For love of a boat – Castle Bay, Barra 1976

‘Island Monarch’, Castle Bay, Barra 1976

We had sailed from Oban, via Tobermory and Col, to Barra in the Outer Hebrides – (back via Canna)

I was a guest crew on a yacht chartered by friends.

It seems I was taking photos of inshore boats even then – (this one copied from the newly found original slide).

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What was there not to like about ‘Island Monarch’?

Island Monarch – an appropriate name for these waters.

So what was she?

No fluorescent orange buoys, no plastic nets, no synthetic ropes – (wrong generation).

An interesting ‘pair’ of oars, a simple cuddy, a broadish beam.

Are these seats (or lockers) – and the upturned box a step? Is the inflatable in the box in front of the cuddy a safety feature?

Perhaps it’s the ferry to a nearby island?  The scuffed paint on the port bow seat from the shoes of people boarding?

All clues, of course. The sad thing is it was 33 years ago. I knew then, and now I can’t remember.

Canna, early morning September 1976

For the origins and full set of images in this series, here

For love of a boat – Dungeness 2009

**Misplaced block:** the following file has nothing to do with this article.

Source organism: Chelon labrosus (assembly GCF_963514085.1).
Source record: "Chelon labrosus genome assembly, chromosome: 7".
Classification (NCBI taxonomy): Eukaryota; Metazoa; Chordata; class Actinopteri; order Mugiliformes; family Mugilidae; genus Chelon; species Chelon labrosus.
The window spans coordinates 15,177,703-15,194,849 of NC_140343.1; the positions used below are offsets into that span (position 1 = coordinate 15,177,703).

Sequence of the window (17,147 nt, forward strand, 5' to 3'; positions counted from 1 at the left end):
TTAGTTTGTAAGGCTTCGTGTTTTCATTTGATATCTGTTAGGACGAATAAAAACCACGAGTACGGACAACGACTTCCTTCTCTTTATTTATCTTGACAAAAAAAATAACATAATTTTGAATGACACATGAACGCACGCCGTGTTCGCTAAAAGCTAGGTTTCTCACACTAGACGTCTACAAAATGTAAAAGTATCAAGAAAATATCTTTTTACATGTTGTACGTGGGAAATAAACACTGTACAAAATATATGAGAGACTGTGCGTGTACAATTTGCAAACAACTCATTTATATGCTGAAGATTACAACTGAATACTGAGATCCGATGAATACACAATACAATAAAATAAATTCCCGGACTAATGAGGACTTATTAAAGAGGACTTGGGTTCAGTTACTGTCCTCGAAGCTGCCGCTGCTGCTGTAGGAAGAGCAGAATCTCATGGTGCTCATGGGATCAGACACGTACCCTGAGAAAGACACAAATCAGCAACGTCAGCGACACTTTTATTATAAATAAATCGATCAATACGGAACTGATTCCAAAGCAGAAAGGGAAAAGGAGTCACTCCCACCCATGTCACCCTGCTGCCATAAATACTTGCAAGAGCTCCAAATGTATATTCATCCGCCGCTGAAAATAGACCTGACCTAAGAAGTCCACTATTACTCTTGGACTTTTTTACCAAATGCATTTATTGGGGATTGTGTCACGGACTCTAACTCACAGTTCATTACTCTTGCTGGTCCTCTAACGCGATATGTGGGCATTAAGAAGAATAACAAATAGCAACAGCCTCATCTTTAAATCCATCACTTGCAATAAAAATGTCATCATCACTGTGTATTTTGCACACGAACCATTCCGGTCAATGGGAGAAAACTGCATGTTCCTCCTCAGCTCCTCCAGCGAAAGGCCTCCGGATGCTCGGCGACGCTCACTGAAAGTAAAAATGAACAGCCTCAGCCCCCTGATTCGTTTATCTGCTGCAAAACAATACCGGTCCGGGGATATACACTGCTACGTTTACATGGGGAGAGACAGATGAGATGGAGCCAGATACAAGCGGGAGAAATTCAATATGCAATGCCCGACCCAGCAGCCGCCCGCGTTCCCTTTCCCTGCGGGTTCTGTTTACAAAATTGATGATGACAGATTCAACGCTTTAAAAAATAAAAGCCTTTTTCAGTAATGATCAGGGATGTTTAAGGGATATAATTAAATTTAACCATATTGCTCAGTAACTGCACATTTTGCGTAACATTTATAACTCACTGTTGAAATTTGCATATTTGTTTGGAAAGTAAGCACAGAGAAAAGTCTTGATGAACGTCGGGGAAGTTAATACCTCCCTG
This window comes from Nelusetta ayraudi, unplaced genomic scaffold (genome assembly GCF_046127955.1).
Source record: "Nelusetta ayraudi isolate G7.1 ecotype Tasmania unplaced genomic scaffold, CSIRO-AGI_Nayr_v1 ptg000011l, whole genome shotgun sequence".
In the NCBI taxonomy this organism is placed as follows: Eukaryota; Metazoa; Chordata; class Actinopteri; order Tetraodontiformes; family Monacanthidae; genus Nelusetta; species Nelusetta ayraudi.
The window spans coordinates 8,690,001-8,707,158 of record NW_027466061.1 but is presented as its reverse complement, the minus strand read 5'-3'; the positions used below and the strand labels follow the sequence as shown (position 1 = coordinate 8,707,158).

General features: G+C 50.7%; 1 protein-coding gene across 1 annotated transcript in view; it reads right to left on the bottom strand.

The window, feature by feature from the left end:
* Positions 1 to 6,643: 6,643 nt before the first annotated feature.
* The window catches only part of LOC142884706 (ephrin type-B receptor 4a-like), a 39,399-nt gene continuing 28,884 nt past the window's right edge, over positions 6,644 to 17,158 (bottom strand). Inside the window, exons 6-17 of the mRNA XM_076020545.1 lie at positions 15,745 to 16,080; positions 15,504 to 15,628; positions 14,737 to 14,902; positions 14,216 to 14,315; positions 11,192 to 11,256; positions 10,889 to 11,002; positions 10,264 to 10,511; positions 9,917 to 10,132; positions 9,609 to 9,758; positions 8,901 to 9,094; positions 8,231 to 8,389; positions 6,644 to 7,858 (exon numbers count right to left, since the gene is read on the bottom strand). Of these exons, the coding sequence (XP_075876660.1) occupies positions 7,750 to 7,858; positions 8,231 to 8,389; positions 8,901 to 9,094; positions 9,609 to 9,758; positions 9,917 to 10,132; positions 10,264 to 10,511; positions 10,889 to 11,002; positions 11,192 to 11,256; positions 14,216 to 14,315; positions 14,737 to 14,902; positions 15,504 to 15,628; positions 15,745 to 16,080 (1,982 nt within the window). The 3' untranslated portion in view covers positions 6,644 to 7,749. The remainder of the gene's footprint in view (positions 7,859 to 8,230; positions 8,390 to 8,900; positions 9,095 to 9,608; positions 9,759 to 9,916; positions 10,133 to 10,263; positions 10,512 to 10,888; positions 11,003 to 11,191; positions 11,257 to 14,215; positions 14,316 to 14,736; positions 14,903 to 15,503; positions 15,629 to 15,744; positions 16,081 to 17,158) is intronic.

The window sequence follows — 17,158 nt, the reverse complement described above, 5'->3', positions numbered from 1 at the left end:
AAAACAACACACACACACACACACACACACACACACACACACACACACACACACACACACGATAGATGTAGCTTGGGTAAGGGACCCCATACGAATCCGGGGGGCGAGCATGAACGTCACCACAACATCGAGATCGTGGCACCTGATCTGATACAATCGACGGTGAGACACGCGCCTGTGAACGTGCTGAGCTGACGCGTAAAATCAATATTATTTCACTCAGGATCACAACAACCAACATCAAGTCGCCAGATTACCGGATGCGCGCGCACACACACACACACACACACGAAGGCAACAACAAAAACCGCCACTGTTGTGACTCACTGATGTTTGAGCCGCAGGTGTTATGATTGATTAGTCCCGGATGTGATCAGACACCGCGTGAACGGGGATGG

We walked along the shingle at Dungeness from the Britannia Inn to the Pilot Inn keeping close to the surf.

The sun shone and a heavy north easterly breeze made for a bracing walk.

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RX  is the code for Rye and Hastings on this south coast.

At Hastings and here at Dungeness the boats are not moored in port, but hauled up the shingle beaches – either by heavy winches or by caterpillar tractors.

The distinctive sterns are designed to take the surf at launch and haul-up.

What surprised me – (perhaps it shouldn’t have), was the identical fishing boat fifty yards along the beach.

The design is timeless – only the materials have changed.

For the origins and full set of images in this series, here